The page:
Car Accidents and Delta 8 Impairment – What You Should Know

You are currently viewing Car Accidents and Delta 8 Impairment – What You Should Know

The cannabis product known as Delta-8 is legal in 30 states and is often promoted as an alternative to marijuana that doesn’t get the user as high. However, Delta-8 still affects the ability to react and can cause significant impairment when coupled with alcohol use. Taking these products may be legal, but that doesn’t mean it’s safe to drive while under the influence.

Like people who think they are fine to drive after having just one or two drinks, Delta-8 users may insist they are in control enough to get behind the wheel. Although a driver may not test above the legal limit for the substances after a crash, here’s what you should know about car accidents and Delta-8 impairment.

Delta-8 and Driving

Delta-8 THC is similar to the more potent Delta-9 THC compound (usually just called THC), the primary psychoactive ingredient in cannabis plants. Delta-8 is often used to help people relax, sleep, or treat anxiety. The same desirable relaxation effect can result in decreased reaction times while driving.

While Delta-8 may be legal in some states, it doesn’t mean the drug isn’t intoxicating. Just like alcohol is legal but dangerous when paired with driving, Delta-8 use can lead to car crashes and injury. After an accident, police will test for substances that may affect a driver and charge them if they are over the limit. States have different limits and different punishments for those who drive under the influence.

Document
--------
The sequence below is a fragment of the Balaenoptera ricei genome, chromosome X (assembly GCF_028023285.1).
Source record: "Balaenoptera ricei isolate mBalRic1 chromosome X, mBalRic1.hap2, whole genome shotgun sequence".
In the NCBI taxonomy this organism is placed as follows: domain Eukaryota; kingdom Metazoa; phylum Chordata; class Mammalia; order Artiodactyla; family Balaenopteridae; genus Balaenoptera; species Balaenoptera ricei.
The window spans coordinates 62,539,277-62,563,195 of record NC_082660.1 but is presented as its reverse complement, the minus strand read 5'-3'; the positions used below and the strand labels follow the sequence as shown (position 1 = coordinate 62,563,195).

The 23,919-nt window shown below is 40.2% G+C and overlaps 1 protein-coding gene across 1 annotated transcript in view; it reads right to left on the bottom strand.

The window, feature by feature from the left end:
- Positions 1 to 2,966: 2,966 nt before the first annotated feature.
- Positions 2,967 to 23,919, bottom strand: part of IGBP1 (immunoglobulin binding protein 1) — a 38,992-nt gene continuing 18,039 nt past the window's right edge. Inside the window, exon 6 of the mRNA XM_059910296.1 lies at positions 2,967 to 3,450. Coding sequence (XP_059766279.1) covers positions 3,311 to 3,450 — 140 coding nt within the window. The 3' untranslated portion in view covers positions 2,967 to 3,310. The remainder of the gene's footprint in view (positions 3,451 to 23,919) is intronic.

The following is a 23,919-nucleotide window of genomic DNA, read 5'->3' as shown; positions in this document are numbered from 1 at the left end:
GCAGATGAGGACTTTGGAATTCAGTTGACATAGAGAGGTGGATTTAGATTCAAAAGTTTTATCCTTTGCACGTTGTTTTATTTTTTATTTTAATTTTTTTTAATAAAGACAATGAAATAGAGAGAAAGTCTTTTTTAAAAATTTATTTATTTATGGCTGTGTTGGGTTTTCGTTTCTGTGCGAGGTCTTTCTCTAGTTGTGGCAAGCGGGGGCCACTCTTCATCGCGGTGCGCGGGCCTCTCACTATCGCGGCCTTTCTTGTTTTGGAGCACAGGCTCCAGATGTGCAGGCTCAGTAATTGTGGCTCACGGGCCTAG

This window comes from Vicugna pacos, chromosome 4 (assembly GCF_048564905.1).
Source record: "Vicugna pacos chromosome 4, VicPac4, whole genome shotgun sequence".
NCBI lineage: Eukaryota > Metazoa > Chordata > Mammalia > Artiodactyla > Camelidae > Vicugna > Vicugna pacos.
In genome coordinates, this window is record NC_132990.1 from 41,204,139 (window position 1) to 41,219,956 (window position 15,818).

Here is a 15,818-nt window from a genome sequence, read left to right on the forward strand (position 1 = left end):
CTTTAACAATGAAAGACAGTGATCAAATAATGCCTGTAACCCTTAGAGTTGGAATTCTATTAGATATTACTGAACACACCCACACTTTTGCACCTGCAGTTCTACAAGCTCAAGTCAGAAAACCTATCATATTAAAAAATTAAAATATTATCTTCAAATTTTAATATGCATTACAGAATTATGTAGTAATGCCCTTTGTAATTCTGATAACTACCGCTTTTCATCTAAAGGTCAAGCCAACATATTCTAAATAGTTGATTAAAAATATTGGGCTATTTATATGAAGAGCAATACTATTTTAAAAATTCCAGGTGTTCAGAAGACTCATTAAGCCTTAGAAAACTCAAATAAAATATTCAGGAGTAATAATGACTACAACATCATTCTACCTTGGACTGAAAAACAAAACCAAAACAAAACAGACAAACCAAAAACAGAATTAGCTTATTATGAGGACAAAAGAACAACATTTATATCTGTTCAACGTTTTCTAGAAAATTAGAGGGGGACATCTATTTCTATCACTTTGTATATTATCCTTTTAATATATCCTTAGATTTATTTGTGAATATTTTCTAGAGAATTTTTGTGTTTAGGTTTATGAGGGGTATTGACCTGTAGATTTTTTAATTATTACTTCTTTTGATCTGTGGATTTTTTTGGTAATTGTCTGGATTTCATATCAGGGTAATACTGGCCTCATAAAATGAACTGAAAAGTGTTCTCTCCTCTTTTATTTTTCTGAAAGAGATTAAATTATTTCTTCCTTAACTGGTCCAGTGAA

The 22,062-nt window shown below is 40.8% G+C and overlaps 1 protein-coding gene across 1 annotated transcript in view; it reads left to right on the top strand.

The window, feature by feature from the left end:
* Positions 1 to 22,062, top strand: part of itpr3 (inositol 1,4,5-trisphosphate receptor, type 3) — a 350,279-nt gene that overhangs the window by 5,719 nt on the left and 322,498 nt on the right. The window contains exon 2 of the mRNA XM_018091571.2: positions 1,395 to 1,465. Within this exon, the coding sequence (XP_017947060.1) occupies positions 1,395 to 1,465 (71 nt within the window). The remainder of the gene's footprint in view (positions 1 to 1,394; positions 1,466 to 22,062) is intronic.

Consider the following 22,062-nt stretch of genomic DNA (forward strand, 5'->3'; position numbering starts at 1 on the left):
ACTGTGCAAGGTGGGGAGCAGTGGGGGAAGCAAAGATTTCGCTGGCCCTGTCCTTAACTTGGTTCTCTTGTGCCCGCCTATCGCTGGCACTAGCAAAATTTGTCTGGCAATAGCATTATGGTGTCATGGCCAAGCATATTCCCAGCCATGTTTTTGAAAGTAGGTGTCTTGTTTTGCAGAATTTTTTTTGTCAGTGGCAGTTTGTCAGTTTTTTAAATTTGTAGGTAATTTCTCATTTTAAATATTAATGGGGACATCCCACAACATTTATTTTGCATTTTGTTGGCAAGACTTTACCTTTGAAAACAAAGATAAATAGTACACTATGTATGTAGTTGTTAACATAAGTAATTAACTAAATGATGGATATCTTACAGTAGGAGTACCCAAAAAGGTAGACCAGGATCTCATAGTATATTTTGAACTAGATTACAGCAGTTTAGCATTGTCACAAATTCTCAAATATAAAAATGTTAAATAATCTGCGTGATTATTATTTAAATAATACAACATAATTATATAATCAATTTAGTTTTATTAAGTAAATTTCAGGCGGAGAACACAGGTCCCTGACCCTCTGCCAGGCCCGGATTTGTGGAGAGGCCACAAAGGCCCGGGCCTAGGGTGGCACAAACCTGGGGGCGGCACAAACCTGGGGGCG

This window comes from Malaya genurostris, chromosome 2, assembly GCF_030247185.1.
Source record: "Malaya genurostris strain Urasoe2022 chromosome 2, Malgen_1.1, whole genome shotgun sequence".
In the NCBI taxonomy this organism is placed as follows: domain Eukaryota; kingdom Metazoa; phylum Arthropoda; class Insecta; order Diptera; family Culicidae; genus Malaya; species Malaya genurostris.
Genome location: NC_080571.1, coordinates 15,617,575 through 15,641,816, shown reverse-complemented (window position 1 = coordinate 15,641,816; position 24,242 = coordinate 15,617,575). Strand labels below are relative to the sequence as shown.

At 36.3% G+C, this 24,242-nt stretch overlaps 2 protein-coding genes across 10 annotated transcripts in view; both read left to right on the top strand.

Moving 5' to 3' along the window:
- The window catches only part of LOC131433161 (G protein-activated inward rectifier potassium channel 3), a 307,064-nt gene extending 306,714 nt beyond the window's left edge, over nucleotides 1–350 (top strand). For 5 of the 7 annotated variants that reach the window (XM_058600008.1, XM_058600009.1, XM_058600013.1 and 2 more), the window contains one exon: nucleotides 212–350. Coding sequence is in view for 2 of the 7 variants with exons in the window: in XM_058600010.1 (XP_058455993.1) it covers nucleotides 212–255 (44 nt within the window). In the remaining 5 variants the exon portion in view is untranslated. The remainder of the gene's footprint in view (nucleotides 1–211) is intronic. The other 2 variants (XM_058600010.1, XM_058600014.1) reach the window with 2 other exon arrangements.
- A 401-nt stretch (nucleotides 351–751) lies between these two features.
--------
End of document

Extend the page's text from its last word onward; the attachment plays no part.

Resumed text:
A survey conducted by CBD Oracle found that 49% of cannabis users won’t drive drunk, but they will drive while high. When users do choose to use THC products and alcohol, it leads to an increase in car accidents in states where these products are legal. Some other considerations about using products like Delta-8 while driving are:

  • THC use affects concentration, meaning drivers may weave out of their lane or have trouble focusing on their speed.
  • Using both Delta-8 and alcohol together impairs a driver much more than using either substance individually.
  • The manufacture of Delta-8 products is not regulated or controlled, so its effects may vary widely among brands.
  • Law enforcement tests aren’t sensitive enough to accurately calculate a driver’s blood level of Delta-8, so nearly all regular users will test positive, even if they haven’t used it recently.

Who Makes Your Delta-8 Makes a Difference

Lots of companies have sprung up to take advantage of the legalization and popularity of products like Delta-8. While it is just one of over 100 cannabinoids naturally found in the Cannabis sativa plant (marijuana), most products containing this substance are synthetically produced. They’re made with additional chemicals and using processes that vary according to how much a manufacturer is willing to invest, the scale at which they want to produce, and the profit margin they seek. 

The Food and Drug Administration (FDA) has not evaluated or approved any Delta-8 products for sale in the US, meaning there are no regulations on what can go into these items. Users are at the mercy of manufacturers when it comes to safety, purity, concentration levels, and effectiveness. The FDA and poison control centers nationwide have reported a rise in adverse events involving Delta-8 products in the last two years.